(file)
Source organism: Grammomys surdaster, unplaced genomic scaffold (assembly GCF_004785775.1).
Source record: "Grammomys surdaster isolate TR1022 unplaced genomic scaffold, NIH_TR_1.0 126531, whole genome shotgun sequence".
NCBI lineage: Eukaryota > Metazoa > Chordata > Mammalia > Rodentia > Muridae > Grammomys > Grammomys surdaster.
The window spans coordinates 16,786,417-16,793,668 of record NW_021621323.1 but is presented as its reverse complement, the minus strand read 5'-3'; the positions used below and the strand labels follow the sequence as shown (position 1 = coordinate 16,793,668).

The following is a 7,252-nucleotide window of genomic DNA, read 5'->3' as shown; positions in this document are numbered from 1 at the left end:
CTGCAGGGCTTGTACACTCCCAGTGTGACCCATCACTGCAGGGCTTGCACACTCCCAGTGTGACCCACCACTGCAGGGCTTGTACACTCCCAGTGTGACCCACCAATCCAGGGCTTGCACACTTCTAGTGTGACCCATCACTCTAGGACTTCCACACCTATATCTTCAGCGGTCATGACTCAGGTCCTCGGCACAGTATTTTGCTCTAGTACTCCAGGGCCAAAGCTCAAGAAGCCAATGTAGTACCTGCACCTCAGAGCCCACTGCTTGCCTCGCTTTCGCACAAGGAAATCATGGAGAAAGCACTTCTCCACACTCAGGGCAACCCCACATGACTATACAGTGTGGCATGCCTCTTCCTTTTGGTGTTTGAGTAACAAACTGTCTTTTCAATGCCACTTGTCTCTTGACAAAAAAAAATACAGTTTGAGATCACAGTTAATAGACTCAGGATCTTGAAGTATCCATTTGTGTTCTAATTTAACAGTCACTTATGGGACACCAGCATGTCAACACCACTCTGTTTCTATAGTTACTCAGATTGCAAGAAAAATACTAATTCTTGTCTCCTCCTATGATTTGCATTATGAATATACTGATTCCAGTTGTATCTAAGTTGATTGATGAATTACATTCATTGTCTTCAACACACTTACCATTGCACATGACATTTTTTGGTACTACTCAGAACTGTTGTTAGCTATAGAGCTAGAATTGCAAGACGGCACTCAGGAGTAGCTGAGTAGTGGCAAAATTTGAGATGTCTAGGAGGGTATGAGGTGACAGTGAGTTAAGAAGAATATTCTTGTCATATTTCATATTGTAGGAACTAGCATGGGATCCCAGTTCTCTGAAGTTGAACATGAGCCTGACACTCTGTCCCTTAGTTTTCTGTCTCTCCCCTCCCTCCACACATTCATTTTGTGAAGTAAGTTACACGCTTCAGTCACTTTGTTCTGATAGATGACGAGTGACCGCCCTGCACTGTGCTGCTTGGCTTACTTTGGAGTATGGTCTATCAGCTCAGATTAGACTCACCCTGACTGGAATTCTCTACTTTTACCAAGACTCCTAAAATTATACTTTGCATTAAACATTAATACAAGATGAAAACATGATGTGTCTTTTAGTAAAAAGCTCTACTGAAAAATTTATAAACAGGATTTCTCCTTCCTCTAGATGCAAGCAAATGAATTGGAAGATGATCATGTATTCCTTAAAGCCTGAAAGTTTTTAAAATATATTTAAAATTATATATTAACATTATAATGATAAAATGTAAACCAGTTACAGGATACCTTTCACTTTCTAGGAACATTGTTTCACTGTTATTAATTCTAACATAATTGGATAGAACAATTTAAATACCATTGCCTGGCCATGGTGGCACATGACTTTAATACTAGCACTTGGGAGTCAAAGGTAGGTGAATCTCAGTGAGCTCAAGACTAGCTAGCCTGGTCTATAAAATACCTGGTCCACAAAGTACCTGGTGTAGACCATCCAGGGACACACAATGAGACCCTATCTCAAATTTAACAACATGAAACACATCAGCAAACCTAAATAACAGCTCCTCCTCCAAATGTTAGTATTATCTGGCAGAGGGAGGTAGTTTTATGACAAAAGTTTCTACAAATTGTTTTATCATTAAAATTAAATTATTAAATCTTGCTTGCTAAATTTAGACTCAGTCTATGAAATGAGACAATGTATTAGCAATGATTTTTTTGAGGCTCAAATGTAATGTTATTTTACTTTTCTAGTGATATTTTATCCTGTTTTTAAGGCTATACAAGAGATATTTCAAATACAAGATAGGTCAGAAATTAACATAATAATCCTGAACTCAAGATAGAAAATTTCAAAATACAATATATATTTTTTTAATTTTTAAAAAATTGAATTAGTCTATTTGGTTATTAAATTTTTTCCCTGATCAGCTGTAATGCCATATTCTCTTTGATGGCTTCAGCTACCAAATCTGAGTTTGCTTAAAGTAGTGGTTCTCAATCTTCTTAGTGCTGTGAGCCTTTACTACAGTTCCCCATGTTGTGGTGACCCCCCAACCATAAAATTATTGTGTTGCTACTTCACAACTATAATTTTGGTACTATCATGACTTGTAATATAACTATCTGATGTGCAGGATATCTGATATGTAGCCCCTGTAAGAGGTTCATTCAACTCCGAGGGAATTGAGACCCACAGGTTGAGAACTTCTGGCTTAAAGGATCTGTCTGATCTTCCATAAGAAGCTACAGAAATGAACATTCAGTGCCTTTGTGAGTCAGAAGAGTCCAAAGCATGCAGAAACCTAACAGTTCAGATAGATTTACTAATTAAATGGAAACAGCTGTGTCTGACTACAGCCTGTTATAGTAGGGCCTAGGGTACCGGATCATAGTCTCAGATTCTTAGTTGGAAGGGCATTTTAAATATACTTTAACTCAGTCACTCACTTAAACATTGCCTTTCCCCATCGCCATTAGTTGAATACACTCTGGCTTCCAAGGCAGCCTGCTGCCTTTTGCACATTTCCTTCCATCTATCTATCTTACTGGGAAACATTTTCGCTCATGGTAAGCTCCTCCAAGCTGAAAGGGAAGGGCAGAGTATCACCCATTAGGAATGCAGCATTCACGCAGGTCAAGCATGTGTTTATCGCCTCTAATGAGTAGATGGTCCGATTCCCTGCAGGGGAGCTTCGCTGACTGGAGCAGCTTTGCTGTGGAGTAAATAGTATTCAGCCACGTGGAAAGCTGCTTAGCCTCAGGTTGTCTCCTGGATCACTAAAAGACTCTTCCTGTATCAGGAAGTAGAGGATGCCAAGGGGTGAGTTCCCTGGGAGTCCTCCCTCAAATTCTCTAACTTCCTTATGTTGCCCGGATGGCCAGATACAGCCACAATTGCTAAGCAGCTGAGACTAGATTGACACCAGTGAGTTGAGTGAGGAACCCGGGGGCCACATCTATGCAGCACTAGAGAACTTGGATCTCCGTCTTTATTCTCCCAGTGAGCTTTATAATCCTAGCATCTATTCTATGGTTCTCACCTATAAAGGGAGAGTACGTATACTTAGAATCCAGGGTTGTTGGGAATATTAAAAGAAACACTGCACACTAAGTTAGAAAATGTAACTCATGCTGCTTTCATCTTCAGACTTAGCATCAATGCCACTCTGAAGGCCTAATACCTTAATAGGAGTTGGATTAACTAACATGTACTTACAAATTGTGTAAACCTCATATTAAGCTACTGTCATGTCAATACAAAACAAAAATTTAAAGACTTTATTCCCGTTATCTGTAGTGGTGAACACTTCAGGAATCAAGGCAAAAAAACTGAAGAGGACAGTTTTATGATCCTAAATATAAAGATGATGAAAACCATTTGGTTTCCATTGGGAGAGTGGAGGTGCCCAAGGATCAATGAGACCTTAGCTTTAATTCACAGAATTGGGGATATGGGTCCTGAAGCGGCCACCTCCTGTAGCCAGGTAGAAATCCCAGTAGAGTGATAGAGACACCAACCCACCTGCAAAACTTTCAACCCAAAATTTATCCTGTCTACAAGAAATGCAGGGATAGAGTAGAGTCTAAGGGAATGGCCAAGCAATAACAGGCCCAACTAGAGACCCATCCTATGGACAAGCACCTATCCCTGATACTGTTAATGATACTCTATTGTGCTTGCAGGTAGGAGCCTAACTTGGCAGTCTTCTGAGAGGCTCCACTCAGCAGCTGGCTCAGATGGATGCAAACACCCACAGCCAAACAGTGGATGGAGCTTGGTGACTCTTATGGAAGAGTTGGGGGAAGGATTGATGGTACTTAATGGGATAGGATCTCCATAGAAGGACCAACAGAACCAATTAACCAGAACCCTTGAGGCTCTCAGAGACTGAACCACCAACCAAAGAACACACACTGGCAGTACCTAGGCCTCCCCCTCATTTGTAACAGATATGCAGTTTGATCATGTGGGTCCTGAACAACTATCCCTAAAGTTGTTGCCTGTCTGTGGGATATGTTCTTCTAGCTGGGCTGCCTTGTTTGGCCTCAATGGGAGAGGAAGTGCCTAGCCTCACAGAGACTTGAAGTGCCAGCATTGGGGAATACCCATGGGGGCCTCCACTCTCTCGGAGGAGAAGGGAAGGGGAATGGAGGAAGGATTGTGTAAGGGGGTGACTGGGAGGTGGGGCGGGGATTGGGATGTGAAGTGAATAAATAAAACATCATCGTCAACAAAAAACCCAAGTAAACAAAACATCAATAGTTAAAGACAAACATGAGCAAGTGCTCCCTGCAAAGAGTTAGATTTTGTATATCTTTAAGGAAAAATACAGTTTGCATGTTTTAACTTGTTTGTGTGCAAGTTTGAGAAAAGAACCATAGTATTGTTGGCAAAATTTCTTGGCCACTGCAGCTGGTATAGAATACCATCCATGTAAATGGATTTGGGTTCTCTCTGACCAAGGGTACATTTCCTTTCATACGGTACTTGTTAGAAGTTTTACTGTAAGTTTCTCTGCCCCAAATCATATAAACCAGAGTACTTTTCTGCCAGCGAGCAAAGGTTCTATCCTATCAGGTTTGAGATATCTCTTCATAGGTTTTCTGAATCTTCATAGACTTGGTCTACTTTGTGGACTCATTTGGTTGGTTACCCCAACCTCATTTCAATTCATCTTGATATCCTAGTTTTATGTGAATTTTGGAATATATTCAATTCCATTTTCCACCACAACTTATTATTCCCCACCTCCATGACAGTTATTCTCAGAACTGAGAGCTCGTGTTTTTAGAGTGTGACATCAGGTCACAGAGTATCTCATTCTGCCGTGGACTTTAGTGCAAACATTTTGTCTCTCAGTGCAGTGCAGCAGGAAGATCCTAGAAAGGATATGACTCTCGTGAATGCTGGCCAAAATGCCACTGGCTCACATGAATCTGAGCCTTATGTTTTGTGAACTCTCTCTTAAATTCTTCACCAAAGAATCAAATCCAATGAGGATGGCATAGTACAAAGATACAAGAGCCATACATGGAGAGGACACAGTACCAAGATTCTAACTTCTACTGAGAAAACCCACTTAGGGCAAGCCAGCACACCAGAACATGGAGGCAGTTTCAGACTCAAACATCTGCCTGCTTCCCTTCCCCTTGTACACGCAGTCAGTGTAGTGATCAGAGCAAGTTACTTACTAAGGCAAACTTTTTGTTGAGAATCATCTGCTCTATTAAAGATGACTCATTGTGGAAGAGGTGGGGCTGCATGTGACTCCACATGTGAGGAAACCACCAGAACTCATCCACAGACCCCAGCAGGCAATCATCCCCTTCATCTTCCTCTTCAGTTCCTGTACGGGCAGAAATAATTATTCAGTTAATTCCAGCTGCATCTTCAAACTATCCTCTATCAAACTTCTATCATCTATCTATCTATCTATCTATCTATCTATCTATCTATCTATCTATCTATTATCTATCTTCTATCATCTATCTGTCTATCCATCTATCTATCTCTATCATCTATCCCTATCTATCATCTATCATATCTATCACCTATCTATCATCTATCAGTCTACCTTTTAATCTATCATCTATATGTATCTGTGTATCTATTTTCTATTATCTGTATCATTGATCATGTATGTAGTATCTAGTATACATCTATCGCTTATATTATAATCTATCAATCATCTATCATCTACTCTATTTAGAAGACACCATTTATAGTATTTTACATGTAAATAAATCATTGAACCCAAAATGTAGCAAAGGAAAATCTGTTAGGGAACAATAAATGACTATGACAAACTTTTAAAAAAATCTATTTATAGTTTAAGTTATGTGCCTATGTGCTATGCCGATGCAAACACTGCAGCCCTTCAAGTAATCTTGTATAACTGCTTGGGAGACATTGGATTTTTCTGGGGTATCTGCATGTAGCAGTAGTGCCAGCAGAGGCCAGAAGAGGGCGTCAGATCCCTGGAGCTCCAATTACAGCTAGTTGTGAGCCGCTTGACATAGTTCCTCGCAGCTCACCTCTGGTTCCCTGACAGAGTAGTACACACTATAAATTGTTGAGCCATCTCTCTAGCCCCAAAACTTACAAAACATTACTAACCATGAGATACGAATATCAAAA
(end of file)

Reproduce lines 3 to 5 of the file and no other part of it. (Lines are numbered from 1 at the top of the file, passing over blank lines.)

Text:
NCBI lineage: Eukaryota > Metazoa > Chordata > Mammalia > Rodentia > Muridae > Grammomys > Grammomys surdaster.
The window spans coordinates 16,786,417-16,793,668 of record NW_021621323.1 but is presented as its reverse complement, the minus strand read 5'-3'; the positions used below and the strand labels follow the sequence as shown (position 1 = coordinate 16,793,668).

The following is a 7,252-nucleotide window of genomic DNA, read 5'->3' as shown; positions in this document are numbered from 1 at the left end: